Skip to main content
BFI logo











Screenonline banner
Enemy at the Door (1978-80)


Warning: screenonline full synopses contain 'spoilers' which give away key plot points. Don't read on if you don't want to know the ending!

'The Jerrybag' (BBC1, 18/3/1978), written by N.J. Crisp, directed by Bill Bain

After Betty's father dies, she takes a job at the Nazi headquarters. While cleaning the floors, a soldier knocks over her bucket. On her way home he accosts her and apologises. His name is Erich. He notices that she always walks with her head bowed, commenting that she has no reason to.

The next day Erich walks Betty home and then asks her out. She reluctantly agrees. They go for a picnic and talk about their pre-war lives. Betty and Erich spend the night together. Erich is sure that the war will soon be over and that then he will return to work on his father's farm. He invites her to a dance.

Clare Martel and Peter Porteous return to her parent's house after leaving the dance early. She was disgusted that the islanders were socialising with the Germans. Betty falls pregnant. Erich speaks to Major Richter and asks for permission to marry Betty. Richter refuses, even though he sees that Erich sincerely loves her, as such unions are forbidden. Shortly afterwards, Erich is posted to Dresden. He promises to be true to her and to write often. Clare goes to see Betty and unsuccessfully tries to convince her to give the baby up for adoption. Betty gives birth to a baby boy.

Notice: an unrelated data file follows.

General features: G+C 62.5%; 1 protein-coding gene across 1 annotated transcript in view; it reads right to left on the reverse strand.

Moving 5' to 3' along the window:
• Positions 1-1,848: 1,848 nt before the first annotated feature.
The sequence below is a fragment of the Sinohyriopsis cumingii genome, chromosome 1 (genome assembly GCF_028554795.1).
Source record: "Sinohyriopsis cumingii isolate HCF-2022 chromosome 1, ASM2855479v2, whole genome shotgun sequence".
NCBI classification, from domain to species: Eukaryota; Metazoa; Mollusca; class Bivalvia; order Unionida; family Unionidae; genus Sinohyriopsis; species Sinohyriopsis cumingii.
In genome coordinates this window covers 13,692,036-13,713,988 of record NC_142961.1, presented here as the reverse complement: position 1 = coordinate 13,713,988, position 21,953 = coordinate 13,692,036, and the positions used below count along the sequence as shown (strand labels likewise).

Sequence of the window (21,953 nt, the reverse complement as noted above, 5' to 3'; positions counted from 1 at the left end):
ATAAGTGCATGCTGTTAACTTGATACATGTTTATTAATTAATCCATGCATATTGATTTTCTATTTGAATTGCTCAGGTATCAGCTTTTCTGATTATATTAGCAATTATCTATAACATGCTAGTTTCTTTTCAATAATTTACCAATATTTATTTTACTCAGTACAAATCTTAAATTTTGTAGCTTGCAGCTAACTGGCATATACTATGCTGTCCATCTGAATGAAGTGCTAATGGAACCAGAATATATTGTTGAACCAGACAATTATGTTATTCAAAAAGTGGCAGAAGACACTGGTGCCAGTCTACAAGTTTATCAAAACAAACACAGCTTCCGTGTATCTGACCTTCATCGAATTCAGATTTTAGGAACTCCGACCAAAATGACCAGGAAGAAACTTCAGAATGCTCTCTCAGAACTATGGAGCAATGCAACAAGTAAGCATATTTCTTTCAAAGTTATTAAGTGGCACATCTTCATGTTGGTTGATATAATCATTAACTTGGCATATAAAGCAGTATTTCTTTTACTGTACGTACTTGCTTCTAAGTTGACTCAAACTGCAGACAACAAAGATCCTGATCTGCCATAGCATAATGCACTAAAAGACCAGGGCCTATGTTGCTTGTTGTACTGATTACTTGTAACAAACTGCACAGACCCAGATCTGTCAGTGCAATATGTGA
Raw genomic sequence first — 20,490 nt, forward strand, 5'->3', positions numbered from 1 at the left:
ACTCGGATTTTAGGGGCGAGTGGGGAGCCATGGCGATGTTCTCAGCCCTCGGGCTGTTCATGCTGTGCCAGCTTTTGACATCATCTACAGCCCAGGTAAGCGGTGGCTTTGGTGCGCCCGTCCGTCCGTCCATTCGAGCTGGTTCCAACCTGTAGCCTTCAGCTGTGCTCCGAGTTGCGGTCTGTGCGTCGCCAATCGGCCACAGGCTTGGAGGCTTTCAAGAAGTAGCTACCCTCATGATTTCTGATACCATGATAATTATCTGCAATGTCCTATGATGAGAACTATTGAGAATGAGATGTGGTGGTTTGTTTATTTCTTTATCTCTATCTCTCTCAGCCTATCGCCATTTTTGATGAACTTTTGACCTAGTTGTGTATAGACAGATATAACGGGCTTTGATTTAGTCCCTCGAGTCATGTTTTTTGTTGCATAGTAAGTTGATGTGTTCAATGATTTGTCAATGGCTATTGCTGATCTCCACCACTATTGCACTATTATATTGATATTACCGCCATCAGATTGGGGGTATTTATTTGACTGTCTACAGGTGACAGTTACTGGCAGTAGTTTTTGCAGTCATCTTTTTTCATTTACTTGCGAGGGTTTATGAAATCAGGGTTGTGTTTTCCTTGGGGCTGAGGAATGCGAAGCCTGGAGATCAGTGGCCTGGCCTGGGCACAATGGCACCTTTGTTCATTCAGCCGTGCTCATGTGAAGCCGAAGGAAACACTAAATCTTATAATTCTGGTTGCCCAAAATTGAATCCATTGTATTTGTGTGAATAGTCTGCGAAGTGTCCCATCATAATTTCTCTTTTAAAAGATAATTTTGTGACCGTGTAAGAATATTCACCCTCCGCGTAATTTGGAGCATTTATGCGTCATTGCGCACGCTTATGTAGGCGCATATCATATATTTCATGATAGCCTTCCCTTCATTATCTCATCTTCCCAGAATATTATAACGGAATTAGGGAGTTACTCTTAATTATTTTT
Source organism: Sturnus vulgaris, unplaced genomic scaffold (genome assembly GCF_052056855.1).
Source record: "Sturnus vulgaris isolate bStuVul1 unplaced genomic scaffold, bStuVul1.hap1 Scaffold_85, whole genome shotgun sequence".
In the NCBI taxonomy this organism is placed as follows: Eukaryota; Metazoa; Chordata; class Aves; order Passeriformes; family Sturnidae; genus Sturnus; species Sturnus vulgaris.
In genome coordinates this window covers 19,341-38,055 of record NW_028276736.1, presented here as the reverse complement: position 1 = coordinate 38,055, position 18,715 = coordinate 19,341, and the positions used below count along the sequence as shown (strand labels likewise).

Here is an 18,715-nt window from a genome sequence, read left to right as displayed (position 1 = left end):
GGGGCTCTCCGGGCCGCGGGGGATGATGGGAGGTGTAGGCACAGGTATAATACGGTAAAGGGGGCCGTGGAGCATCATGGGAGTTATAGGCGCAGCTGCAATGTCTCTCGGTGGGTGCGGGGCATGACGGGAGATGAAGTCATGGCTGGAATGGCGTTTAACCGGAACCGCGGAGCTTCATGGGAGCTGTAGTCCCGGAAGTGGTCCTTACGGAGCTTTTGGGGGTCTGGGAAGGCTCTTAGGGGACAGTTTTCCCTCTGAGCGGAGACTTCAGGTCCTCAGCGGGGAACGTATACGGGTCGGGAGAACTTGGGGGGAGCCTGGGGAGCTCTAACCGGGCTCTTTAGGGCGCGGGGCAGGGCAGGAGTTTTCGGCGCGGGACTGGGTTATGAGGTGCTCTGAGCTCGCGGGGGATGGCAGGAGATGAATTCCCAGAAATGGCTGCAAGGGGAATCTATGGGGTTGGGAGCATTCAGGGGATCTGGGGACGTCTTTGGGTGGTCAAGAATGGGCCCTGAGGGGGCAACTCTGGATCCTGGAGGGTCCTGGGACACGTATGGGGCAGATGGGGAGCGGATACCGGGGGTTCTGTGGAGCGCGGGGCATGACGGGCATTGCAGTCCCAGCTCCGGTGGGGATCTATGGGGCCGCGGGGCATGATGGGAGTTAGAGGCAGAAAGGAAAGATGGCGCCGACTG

After the invasion of Russia, Dr Martel goes to see Richter about supplies but also to discuss Germany's breaking of their non-aggression pact with Russia. Betty is accosted by Hans, a friend of Erich. He informs her that Erich was killed on the Eastern Front. She sees Dr Martel to see about getting her baby adopted. Spat at by her own people, Betty is also treated badly by some of the German soldiers. Peter is able to get her and the baby away from them.

Betty tells Peter that she lost heart when Erich stopped writing and that, according to Hans, he never told his parents about her. Peter suggests that with the poor postal service on the Eastern Front it is likely that his letters never arrived and that Erich would have wanted to wait until he could tell his parents in person. Betty's faith is restored. She tells Dr Martel that she is going to keep the baby. Going home, she is taunted as a 'jerrybag' by children. Remembering Erich's first words to her, she walks away with her head held high.